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After Gamma revelations, Switzerland begins to debate export of surveillance tech

Update: This week we received a response to our letters when we called on the President of the Swiss Confederation, Ueli Maurer, and the Swiss Foreign Minister Didier Burkhalter, to step into the debate and refuse the licence applications for surveillance technology that are currently awaiting approval for export out of Switzerland. While their offices themselves did not reply to us, it is clear our message got through as the Swiss State Secretariat for Economic Affairs (SECO) wrote to us on their behalf.

In their letter, the SECO confirmed to us that the situation was not yet resolved, and a decision was still pending. We hope this is an indication the government is as concerned as we are as to how FinFisher is used by repressive states. Let’s hope this non-approval continues - we’ll be watching.


There's a small storm brewing in Switzerland around the private surveillance industry, as recent revelations have detailed how the country is quietly becoming a centre for companies to export their spy technologies around the world.

After initial media reports last month detailed how companies like Gamma International, sellers of the notorious malware suite FinFisher, are seeking licenses to export their technologies from Switzerland, we wrote to over 70 Swiss lawmakers, highlighting our concerns and drawing their attention to the activity that was happening right under their noses.

The response was swift. Politicians and Swiss media are now beginning to ask the tough questions, like: Why are surveillance companies with histories of enabling human rights abuses around the world operating out of Switzerland?

A growth in activity

The issue was carried by national broadcaster RTS on the main evening news, while it was carried as a headline feature of the Swiss daily Tagblatt. The story spread to other media, with the Sunday paper Schweiz am Sonntag, and the online magazine Beobachter highlighting the growth in activity of surveillance companies in Switzerland.

The news that companies based in Switzerland are trying to export this technology is generating interest in the Swiss Federal Assembly as well, with Parliamentarian Geraldine Savary from the Swiss Socialist Party (PSS) raising concerns that the issue will have to be dealt with quickly.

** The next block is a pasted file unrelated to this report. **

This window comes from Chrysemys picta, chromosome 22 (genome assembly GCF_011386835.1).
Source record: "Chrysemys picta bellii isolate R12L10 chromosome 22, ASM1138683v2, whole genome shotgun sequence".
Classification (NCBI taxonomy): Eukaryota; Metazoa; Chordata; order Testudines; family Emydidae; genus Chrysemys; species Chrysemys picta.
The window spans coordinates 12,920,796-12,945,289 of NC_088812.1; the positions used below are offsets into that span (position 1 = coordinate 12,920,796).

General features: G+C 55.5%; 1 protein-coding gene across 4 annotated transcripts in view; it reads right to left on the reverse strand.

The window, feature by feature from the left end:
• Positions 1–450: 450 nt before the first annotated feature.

Crucially, and in stark contrast to many other European countries, a debate is now stirring in Switzerland as they examine their role in allowing the export technologies to aid repression abroad. Through placing a Motion in Parliament, Swiss Green Party (GPS) Councillor Balthasar Glättli is seeking a debate to call on the Swiss Government to set down clear rules ensuring that technologies that can be used for the repression of dissidents may not be exported from Switzerland. This is a welcome debate, and should be replicated across other European countries.

Time to step up

In Switzerland, 'fundamental political implications' can affect who approves these exports. In this case, it appears several Swiss Government Ministries will have input into the decision making process, including crucially the Foreign and Defence Ministries.

We wrote to the Head of the Department for Defence, Ueli Maurer who also currently serves as President of Switzerland for 2013, and the Head of the Department for Foreign Affairs, Didier Burkhalter the current Swiss Foreign Minister and Vice-President of Switzerland. In our letter (below and here), we expanded on our concerns, and detailed the human rights and foreign policies that Switzerland has championed internationally, including ensuring that businesses operating in Switzerland should exercise a duty of care in their global activities, and support for international standards in building social responsibility into their market-orientated activities. Gamma International clearly does not meet these standards.

Approving these technologies for export would drastically affect Switzerland's reputation and the ability to engage in these conflict zones with a perception of crucial neutrality. We're happy to see a debate starting is Switzerland, but that is only half the job. While political and public discussion on a countries role in enabling repression to continue is a healthy change, the authorities still need to do the right thing and refuse the export licences.

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